Have you discovered any upsides or silver linings while teaching remotely?

The students who have a hard time focusing in the classroom have been excelling online, without the distractions of the classroom. They’re home, in their own space, in their own learning environment. I’ve seen some of my students who struggled to pay attention in the classroom becoming leaders, submitting their homework on time, emailing me questions, taking accountability I haven’t seen in the classroom.

Have you learned any tricks that have made some part of teaching this year easier that you’d want to share with other teachers?

Students love gifs, they love emojis, they know what TikTok is. Incorporate them into your lessons and into your online programming. Be as creative as possible.

What’s one thing you wish people knew about what it’s like to be a teacher right now?

So much. I think a lot of people feel that some of us are lazy—that we don’t want to go to work. That we want to hide behind our union. 

I don’t think that’s the truth. There are many of us who want to get back into the buildings because we know we’re just as important to our students as their mother and father—some of us are actually more of a role model to our students than their own parents. We do want to get back. We are in a stressful position, and we are hurting just as much as the parents.

Felicia Kang

Teachers/Professors on Going Back to School This Fall

Subject: History
Grade: 6th-12th
School: Saint Ann’s School, Brooklyn

In our present uncertainty, would you rather be teaching in person or remotely?

I feel like this answer shifts constantly. Even a month ago, the idea of teaching in person seemed reckless. I’ve committed to at least the first few weeks going in one day a week, just to see. With that said, I fully support teachers who want to teach remotely.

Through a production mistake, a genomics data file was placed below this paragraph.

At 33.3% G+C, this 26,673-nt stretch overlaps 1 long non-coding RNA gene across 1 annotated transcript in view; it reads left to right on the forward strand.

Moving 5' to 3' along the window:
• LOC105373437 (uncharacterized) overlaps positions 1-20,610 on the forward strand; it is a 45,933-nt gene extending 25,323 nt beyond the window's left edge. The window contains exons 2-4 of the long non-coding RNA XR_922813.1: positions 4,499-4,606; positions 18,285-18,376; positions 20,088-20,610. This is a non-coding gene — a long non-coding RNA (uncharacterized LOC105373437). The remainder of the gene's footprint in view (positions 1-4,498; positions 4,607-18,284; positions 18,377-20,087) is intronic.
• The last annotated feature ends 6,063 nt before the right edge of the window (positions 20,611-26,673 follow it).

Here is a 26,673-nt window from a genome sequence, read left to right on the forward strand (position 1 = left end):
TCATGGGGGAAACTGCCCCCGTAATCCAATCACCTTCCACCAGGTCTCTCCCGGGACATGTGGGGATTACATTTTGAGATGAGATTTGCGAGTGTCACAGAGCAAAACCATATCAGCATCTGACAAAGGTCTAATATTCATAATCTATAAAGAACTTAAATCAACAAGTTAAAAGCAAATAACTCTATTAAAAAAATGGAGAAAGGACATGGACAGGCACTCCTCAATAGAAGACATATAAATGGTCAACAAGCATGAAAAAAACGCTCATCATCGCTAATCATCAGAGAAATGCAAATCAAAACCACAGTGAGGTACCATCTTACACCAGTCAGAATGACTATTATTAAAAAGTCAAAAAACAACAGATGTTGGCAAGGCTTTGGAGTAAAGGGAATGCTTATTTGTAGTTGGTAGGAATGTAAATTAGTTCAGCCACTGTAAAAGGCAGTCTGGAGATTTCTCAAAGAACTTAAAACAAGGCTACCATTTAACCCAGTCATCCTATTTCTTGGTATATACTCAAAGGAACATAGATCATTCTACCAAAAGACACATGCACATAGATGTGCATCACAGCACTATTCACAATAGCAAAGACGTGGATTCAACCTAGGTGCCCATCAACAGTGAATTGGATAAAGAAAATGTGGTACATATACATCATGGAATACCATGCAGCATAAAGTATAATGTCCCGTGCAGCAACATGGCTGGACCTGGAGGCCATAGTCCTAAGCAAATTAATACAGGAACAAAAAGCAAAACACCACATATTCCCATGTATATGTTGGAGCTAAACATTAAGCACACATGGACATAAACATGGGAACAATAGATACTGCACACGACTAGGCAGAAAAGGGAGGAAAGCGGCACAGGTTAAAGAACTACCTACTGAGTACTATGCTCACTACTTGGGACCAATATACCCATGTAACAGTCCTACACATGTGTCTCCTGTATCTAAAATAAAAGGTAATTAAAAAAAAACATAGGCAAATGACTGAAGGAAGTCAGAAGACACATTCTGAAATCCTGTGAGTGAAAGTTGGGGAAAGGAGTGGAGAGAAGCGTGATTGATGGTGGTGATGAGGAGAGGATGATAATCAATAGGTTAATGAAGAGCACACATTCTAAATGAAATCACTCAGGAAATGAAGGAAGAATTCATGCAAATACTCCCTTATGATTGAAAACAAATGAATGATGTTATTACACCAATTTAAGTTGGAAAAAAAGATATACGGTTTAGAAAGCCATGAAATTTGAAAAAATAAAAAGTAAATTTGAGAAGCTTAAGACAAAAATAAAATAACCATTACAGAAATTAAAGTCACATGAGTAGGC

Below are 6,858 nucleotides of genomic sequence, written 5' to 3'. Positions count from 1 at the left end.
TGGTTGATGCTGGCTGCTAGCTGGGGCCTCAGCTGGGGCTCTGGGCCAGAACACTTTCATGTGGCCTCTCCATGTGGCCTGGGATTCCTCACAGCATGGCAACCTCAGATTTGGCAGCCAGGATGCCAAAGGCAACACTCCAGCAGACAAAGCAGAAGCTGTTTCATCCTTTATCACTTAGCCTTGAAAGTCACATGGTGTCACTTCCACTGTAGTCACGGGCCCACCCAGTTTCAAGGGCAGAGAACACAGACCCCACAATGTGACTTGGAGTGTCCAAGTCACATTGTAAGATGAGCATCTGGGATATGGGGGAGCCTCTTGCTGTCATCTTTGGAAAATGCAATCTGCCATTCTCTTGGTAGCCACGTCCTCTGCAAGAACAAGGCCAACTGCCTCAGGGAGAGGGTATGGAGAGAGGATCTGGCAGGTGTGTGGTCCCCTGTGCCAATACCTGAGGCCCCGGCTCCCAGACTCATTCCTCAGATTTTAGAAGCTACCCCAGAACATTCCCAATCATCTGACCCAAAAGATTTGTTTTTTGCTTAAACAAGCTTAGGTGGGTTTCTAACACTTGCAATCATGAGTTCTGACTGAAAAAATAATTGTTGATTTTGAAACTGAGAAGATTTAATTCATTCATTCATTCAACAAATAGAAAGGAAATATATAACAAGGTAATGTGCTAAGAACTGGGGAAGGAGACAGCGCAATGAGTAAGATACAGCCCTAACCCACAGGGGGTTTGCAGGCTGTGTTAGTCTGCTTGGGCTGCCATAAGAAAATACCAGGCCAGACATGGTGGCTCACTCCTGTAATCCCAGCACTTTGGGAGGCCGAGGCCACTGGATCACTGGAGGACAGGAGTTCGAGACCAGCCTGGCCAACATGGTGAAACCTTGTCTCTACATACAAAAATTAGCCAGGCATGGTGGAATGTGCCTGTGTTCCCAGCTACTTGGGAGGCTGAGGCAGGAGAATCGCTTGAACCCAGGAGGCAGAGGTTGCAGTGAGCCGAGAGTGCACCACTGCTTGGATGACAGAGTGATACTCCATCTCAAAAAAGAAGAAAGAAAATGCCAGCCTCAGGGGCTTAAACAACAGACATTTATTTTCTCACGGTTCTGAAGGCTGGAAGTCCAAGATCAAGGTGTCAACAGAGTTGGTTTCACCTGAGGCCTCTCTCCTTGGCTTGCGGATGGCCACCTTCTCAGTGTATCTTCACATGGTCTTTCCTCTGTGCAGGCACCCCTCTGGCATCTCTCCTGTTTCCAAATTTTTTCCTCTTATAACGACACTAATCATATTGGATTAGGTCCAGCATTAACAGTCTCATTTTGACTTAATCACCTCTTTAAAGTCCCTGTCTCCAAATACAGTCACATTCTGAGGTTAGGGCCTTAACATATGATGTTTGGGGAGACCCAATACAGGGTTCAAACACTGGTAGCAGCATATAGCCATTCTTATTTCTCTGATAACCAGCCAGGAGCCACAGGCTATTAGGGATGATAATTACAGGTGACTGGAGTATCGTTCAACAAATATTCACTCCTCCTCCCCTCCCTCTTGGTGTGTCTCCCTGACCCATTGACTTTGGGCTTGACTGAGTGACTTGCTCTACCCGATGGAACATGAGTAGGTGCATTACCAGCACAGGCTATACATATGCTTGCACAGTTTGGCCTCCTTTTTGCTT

What was the most significant challenge you faced while teaching remotely?

I’m at a private school, so the vast majority of kids were fine in terms of accessibility. It was different for my sixth-graders versus my 11th and 12th graders. For the sixth graders, I found the challenge was that it was too tempting on Zoom to do things like change the background or change their name, or put silly things in the chat and that sort of thing. But that’s the same challenge I have in the classroom. 

Now I have a whole different approach. For sixth grade, I’ll be more prepared. You can’t rename yourself. You can’t have like silly, Harry Potter-type backgrounds. In the beginning, Zoom was still kind of new to me. Now I know things. I know how to use the chat. How to disable certain features to make it less distracting.

Last spring, I felt like I was a first-year teacher again. Among my colleagues, the first week or two, nobody was sleeping before 2:00 AM. It’s hard work.

What’s one thing you wish other people knew about what it’s like to be a teacher right now?

It’s so much time. Last spring, I felt like I was a first-year teacher again. Among my colleagues, the first week or two, nobody was sleeping before 2:00 AM. It’s hard work.

I do take a little solace when I’m able to step out and think—there’s something communal [about this] that’s weirdly comforting, right? I take comfort in the fact that this is something we’re all dealing with. And I remind myself that I’m very privileged—it has affected me and my community less profoundly than other communities. I’m trying to appreciate that as well, and be mindful of how it affects other people.

Ana Juliana Borja Armas

Teachers/Professors on Going Back to School This Fall

Subject: History
Grade: 6th
School: Girls Prep Middle School, The Bronx

In our present uncertainty, would you rather be teaching in person or remotely?

Teaching remotely comes with a lot of obstacles. Last year, for example, there were kids we never got ahold of—and that’s a lot of months for a kid to just not have school, or even [for us] to know whether they’re okay. 

Teaching remotely is horrible, but at the same time, I don’t want to be a sacrificial lamb because we don’t have better systems to support our kids. 

So you will be teaching remotely this semester?

Only until October.

And then they’re planning on…

Starting blended learning.

What does blended learning look like?

Half the kids are remote, and half are in person, but it’s really depending on what the parent wants. So if the family wants to be 100% in person, then that kid comes every day. If the parent wants to be 100% involved, then that’s what they get, but the parent has to decide, one or the other. They can’t have both—it’s either 100% remote, or 100% in person. 

What’s the most significant challenge you face while teaching remotely?

The real obstacle in teaching remotely is the fact that there are a lot of kids who are unaccounted for. My school is 200 kids, and if there’s a good 20 kids unaccounted for, that’s a lot. So now imagine that in every school. Some schools are like 4,000 kids. There’s just so many kids lost in space.